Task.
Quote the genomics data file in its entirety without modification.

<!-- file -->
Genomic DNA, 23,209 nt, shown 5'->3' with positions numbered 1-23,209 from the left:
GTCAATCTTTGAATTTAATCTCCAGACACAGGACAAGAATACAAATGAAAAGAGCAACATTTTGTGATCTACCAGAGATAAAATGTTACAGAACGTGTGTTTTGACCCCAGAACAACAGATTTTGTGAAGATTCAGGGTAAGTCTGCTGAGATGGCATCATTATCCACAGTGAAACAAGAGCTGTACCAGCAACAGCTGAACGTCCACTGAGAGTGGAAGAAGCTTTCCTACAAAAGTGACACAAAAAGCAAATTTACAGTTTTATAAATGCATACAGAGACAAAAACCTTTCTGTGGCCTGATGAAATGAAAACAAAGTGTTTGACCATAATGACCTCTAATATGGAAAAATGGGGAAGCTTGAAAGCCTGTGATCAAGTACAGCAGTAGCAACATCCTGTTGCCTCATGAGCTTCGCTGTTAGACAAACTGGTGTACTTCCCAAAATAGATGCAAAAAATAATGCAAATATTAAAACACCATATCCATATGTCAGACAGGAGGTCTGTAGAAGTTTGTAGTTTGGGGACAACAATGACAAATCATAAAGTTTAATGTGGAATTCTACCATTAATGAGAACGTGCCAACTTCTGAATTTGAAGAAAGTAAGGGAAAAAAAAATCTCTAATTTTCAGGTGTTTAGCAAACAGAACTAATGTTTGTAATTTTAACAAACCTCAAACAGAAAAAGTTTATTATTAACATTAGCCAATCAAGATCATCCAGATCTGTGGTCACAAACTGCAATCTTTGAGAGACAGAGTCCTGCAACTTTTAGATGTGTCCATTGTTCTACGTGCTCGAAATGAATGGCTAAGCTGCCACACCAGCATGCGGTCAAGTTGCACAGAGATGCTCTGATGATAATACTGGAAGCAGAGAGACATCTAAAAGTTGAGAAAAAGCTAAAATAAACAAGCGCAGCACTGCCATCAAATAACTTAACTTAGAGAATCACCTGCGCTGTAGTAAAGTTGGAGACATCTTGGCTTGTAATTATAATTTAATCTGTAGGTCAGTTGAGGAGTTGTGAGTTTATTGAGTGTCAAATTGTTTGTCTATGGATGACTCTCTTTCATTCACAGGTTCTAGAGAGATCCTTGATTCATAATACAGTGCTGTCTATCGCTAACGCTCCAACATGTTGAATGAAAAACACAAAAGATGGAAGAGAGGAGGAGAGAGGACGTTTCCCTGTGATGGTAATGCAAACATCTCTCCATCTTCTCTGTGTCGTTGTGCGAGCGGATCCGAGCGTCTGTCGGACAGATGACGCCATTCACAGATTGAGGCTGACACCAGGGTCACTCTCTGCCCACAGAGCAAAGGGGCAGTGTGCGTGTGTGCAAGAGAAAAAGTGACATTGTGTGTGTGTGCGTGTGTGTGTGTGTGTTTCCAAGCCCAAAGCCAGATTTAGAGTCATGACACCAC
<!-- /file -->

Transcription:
Genomic DNA, 23,209 nt, shown 5'->3' with positions numbered 1-23,209 from the left:
GTCAATCTTTGAATTTAATCTCCAGACACAGGACAAGAATACAAATGAAAAGAGCAACATTTTGTGATCTACCAGAGATAAAATGTTACAGAACGTGTGTTTTGACCCCAGAACAACAGATTTTGTGAAGATTCAGGGTAAGTCTGCTGAGATGGCATCATTATCCACAGTGAAACAAGAGCTGTACCAGCAACAGCTGAACGTCCACTGAGAGTGGAAGAAGCTTTCCTACAAAAGTGACACAAAAAGCAAATTTACAGTTTTATAAATGCATACAGAGACAAAAACCTTTCTGTGGCCTGATGAAATGAAAACAAAGTGTTTGACCATAATGACCTCTAATATGGAAAAATGGGGAAGCTTGAAAGCCTGTGATCAAGTACAGCAGTAGCAACATCCTGTTGCCTCATGAGCTTCGCTGTTAGACAAACTGGTGTACTTCCCAAAATAGATGCAAAAAATAATGCAAATATTAAAACACCATATCCATATGTCAGACAGGAGGTCTGTAGAAGTTTGTAGTTTGGGGACAACAATGACAAATCATAAAGTTTAATGTGGAATTCTACCATTAATGAGAACGTGCCAACTTCTGAATTTGAAGAAAGTAAGGGAAAAAAAAATCTCTAATTTTCAGGTGTTTAGCAAACAGAACTAATGTTTGTAATTTTAACAAACCTCAAACAGAAAAAGTTTATTATTAACATTAGCCAATCAAGATCATCCAGATCTGTGGTCACAAACTGCAATCTTTGAGAGACAGAGTCCTGCAACTTTTAGATGTGTCCATTGTTCTACGTGCTCGAAATGAATGGCTAAGCTGCCACACCAGCATGCGGTCAAGTTGCACAGAGATGCTCTGATGATAATACTGGAAGCAGAGAGACATCTAAAAGTTGAGAAAAAGCTAAAATAAACAAGCGCAGCACTGCCATCAAATAACTTAACTTAGAGAATCACCTGCGCTGTAGTAAAGTTGGAGACATCTTGGCTTGTAATTATAATTTAATCTGTAGGTCAGTTGAGGAGTTGTGAGTTTATTGAGTGTCAAATTGTTTGTCTATGGATGACTCTCTTTCATTCACAGGTTCTAGAGAGATCCTTGATTCATAATACAGTGCTGTCTATCGCTAACGCTCCAACATGTTGAATGAAAAACACAAAAGATGGAAGAGAGGAGGAGAGAGGACGTTTCCCTGTGATGGTAATGCAAACATCTCTCCATCTTCTCTGTGTCGTTGTGCGAGCGGATCCGAGCGTCTGTCGGACAGATGACGCCATTCACAGATTGAGGCTGACACCAGGGTCACTCTCTGCCCACAGAGCAAAGGGGCAGTGTGCGTGTGTGCAAGAGAAAAAGTGACATTGTGTGTGTGTGCGTGTGTGTGTGTGTGTTTCCAAGCCCAAAGCCAGATTTAGAGTCATGACACCAC